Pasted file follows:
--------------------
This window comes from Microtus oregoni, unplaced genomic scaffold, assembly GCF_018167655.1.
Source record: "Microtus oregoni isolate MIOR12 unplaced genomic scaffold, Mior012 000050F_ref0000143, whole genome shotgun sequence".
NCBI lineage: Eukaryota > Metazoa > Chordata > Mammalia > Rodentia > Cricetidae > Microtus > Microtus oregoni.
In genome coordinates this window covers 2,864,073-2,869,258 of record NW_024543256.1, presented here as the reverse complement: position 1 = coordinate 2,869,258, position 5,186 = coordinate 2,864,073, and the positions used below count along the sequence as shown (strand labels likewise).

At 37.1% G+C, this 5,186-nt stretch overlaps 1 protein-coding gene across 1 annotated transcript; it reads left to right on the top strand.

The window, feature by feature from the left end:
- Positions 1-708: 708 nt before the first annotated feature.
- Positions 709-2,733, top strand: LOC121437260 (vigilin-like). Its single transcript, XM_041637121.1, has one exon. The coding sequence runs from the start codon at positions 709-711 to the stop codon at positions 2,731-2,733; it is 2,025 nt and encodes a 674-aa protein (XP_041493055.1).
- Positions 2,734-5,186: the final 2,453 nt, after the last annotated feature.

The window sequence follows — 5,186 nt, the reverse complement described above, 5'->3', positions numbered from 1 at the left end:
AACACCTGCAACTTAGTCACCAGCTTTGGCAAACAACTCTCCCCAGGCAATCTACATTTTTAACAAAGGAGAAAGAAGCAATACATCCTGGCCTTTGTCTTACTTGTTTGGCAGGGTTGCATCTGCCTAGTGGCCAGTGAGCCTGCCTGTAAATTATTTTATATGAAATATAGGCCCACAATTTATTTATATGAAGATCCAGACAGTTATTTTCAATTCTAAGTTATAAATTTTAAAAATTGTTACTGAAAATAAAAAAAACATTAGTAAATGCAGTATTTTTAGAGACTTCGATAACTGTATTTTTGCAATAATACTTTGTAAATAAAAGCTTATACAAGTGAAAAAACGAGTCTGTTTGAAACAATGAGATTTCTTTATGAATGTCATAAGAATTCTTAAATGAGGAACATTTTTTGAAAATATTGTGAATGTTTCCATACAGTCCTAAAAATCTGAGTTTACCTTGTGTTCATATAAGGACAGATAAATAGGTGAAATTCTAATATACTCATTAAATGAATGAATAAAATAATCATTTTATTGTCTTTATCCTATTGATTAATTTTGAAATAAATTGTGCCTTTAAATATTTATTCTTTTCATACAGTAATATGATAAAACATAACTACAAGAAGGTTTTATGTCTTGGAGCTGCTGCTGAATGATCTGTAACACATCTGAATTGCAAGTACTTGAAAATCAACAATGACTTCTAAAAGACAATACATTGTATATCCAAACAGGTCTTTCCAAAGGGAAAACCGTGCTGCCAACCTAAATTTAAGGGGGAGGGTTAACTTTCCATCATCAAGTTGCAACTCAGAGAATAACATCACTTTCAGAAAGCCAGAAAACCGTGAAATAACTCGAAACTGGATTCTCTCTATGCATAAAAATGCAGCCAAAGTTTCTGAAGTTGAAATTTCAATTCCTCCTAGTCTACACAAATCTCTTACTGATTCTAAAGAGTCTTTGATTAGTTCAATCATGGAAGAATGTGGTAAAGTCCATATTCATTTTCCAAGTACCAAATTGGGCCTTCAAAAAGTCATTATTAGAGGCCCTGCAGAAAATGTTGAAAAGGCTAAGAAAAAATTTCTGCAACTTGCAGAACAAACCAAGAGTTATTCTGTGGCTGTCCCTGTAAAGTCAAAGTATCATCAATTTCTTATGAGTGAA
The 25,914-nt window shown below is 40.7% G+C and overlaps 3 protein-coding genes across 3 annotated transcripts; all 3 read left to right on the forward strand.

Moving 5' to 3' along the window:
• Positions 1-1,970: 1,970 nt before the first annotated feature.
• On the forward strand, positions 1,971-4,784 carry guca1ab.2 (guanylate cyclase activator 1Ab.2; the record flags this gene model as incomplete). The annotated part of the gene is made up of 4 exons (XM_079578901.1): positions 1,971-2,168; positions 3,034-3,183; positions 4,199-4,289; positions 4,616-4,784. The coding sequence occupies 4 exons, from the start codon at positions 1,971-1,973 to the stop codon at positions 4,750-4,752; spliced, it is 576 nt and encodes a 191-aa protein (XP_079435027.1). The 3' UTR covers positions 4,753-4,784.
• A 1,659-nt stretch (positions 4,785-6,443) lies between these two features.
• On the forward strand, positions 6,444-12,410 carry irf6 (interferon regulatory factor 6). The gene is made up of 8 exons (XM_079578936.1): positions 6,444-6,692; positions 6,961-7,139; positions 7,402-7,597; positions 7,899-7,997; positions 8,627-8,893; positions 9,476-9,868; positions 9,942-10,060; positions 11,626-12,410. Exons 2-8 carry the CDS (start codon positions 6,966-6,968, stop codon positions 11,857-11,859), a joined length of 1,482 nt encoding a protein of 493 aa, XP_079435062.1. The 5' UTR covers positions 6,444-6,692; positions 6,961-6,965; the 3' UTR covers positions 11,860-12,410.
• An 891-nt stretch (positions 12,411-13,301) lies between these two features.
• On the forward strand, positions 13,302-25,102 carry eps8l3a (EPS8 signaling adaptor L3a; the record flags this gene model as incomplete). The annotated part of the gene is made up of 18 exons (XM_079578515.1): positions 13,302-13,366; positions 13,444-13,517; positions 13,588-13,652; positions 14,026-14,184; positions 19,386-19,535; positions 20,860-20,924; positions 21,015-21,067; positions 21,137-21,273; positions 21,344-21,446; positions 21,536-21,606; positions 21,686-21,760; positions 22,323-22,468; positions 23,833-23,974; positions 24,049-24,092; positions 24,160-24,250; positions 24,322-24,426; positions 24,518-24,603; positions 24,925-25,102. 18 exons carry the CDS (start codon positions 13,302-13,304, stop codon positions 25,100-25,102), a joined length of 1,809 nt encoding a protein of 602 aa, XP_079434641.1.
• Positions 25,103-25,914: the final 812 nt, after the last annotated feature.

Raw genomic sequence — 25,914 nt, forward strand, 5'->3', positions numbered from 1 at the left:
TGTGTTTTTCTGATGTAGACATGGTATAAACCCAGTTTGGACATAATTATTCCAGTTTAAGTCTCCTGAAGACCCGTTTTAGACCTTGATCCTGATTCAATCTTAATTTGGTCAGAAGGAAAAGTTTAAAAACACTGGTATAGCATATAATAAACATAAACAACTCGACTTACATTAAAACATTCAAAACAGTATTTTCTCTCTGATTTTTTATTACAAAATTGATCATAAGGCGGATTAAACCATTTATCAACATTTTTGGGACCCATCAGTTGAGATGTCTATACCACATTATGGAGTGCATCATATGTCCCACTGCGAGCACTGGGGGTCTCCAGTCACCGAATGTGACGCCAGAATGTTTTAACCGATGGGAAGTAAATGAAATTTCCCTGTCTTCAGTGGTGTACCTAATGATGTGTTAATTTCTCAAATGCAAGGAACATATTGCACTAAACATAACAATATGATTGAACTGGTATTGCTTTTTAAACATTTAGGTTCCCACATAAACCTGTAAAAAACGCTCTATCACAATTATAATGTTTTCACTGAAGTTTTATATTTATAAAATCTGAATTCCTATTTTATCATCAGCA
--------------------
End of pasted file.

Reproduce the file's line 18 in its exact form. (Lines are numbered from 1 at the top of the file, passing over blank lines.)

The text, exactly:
• An 891-nt stretch (positions 12,411-13,301) lies between these two features.